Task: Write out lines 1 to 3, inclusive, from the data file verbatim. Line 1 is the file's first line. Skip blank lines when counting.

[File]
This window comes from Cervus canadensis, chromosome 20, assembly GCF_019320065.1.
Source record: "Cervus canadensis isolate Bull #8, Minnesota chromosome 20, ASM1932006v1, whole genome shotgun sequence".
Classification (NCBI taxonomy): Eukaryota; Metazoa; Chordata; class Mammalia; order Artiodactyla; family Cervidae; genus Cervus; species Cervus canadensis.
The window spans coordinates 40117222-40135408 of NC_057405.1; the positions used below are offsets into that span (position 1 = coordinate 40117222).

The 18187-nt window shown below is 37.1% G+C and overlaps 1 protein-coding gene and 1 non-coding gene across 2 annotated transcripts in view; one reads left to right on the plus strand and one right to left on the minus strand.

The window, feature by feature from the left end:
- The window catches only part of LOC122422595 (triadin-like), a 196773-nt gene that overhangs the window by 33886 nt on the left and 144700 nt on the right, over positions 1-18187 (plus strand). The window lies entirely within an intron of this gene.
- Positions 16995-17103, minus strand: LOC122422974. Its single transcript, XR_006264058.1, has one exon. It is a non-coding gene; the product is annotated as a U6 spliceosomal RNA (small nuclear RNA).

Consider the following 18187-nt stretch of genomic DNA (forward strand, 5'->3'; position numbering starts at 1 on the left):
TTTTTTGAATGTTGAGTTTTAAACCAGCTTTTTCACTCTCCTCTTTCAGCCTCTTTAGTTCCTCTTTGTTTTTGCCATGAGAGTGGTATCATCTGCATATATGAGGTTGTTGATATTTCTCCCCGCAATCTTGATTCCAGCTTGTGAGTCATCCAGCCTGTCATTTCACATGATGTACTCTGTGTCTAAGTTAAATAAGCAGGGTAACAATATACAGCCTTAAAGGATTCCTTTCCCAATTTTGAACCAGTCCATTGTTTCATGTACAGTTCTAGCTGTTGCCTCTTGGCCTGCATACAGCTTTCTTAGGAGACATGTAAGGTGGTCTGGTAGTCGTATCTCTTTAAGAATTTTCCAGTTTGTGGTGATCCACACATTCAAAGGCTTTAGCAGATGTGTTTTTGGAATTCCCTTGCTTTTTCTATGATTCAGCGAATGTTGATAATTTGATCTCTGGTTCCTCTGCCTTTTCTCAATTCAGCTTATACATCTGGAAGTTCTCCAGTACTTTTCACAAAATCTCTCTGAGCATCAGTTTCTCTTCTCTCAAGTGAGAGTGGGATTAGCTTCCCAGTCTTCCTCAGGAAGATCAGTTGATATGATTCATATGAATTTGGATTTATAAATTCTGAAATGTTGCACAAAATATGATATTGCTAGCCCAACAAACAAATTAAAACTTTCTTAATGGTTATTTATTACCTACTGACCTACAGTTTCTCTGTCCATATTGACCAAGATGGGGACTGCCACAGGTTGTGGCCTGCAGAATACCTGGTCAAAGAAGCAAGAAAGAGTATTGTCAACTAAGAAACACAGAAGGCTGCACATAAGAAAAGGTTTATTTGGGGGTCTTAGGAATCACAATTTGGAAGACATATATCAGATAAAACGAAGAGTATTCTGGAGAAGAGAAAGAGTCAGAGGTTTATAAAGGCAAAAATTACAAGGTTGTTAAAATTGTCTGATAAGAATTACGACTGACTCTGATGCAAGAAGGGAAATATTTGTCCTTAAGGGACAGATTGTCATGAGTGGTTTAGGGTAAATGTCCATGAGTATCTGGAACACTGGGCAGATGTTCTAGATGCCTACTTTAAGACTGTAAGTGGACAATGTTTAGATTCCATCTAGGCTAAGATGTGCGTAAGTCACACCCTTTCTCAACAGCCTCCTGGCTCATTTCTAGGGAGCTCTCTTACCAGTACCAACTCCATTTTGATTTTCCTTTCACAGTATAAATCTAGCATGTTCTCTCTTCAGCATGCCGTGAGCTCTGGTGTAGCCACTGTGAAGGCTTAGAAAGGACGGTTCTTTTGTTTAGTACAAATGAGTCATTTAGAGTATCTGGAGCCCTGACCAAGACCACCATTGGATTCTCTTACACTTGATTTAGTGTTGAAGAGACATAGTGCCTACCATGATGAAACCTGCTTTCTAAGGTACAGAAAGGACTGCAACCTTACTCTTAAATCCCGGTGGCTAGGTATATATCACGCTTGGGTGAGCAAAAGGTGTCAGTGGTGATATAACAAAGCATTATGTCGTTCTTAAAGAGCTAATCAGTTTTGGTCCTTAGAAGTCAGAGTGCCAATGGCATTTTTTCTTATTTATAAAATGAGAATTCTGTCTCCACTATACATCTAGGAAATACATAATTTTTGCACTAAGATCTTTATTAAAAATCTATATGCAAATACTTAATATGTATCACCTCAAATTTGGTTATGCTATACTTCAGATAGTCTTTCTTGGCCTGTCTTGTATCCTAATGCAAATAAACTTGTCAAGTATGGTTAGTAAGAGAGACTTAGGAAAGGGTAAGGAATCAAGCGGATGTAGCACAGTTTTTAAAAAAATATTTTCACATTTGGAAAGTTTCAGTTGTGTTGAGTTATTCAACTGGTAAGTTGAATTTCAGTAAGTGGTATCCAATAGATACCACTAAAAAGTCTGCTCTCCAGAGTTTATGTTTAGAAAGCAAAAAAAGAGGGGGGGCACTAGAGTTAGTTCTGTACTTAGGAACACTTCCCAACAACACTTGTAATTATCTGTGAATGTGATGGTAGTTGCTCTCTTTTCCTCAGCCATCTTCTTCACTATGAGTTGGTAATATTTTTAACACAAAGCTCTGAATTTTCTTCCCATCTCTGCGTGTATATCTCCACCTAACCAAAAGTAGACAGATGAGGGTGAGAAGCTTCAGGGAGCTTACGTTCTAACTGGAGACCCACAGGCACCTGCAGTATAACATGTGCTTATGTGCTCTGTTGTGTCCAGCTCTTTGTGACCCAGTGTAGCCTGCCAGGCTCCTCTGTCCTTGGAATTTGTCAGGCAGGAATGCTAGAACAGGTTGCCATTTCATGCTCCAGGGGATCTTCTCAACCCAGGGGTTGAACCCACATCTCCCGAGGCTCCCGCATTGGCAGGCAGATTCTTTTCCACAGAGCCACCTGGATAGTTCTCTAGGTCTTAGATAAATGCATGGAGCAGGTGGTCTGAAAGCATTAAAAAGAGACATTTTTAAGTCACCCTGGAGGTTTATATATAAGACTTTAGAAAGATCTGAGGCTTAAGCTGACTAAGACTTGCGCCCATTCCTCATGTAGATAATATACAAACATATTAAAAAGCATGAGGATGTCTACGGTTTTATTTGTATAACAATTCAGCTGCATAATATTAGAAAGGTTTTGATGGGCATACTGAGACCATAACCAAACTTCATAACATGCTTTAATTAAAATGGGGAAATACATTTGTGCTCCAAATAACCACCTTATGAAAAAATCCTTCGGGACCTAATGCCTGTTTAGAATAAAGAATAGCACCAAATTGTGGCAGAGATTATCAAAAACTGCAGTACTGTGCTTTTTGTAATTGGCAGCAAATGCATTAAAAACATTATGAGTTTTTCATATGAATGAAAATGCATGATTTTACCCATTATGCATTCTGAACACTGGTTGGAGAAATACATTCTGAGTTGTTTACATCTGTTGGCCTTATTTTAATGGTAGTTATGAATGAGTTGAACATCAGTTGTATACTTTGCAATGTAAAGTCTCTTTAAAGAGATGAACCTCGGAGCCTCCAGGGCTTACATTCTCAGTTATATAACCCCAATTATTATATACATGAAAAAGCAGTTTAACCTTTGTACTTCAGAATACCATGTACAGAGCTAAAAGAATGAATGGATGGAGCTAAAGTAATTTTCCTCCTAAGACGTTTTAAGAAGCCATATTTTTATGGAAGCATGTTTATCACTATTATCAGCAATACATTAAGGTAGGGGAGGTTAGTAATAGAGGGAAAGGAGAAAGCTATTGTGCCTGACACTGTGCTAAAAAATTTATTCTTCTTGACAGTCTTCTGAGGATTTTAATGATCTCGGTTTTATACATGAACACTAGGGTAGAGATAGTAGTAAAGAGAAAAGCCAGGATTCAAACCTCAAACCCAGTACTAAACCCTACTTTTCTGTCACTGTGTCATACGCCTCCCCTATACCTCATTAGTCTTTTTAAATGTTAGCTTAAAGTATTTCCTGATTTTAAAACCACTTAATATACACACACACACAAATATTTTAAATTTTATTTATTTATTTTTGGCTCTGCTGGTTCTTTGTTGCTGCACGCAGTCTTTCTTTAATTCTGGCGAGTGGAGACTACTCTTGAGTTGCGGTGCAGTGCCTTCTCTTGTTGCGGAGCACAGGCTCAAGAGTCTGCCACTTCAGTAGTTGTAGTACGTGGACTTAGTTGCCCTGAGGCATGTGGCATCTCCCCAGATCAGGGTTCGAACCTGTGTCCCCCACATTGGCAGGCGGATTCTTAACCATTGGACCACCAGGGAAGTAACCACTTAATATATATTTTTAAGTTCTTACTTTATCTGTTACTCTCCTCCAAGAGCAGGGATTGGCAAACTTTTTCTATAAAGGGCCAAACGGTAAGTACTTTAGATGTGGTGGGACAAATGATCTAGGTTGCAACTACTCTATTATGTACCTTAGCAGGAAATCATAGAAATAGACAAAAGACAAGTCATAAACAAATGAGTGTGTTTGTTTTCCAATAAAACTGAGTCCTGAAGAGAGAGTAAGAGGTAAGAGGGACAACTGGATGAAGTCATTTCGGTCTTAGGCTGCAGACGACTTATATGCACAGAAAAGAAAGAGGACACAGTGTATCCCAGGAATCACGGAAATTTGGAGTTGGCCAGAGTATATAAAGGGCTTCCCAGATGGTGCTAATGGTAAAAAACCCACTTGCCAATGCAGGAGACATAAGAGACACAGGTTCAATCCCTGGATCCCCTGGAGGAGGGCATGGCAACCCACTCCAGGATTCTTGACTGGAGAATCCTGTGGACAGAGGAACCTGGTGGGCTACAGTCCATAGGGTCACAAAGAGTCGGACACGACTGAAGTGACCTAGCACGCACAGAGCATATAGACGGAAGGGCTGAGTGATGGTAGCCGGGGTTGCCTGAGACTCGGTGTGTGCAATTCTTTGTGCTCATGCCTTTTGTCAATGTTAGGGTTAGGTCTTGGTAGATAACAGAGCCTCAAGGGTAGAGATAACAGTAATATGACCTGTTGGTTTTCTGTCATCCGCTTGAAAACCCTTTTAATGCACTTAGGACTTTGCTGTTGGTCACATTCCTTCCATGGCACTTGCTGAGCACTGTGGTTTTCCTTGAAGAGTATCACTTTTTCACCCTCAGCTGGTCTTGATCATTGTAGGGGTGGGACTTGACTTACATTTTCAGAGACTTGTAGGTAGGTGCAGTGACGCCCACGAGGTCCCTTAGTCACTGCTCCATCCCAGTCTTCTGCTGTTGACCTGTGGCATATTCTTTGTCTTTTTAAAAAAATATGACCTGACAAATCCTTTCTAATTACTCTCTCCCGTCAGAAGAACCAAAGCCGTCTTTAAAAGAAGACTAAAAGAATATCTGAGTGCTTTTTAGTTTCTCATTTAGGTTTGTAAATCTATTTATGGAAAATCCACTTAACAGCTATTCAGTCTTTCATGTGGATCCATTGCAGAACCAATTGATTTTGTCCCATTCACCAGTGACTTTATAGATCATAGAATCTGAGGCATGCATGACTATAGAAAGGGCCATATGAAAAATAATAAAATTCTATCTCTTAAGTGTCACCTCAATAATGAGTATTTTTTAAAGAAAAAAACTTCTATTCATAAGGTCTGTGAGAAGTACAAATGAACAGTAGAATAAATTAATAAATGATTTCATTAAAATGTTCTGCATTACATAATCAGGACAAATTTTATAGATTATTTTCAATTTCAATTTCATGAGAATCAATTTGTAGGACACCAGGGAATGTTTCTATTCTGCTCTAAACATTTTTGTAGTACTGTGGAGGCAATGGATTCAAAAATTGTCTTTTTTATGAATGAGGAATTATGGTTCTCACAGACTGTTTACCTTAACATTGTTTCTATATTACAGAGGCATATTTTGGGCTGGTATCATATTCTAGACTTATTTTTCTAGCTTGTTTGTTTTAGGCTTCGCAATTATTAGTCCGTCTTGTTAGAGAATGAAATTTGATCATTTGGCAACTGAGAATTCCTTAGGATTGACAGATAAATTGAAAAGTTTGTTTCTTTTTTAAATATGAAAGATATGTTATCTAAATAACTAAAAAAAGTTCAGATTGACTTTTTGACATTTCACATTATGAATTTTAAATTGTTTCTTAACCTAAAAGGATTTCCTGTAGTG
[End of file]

This window comes from Cervus canadensis, chromosome 20, assembly GCF_019320065.1.
Source record: "Cervus canadensis isolate Bull #8, Minnesota chromosome 20, ASM1932006v1, whole genome shotgun sequence".
Classification (NCBI taxonomy): Eukaryota; Metazoa; Chordata; class Mammalia; order Artiodactyla; family Cervidae; genus Cervus; species Cervus canadensis.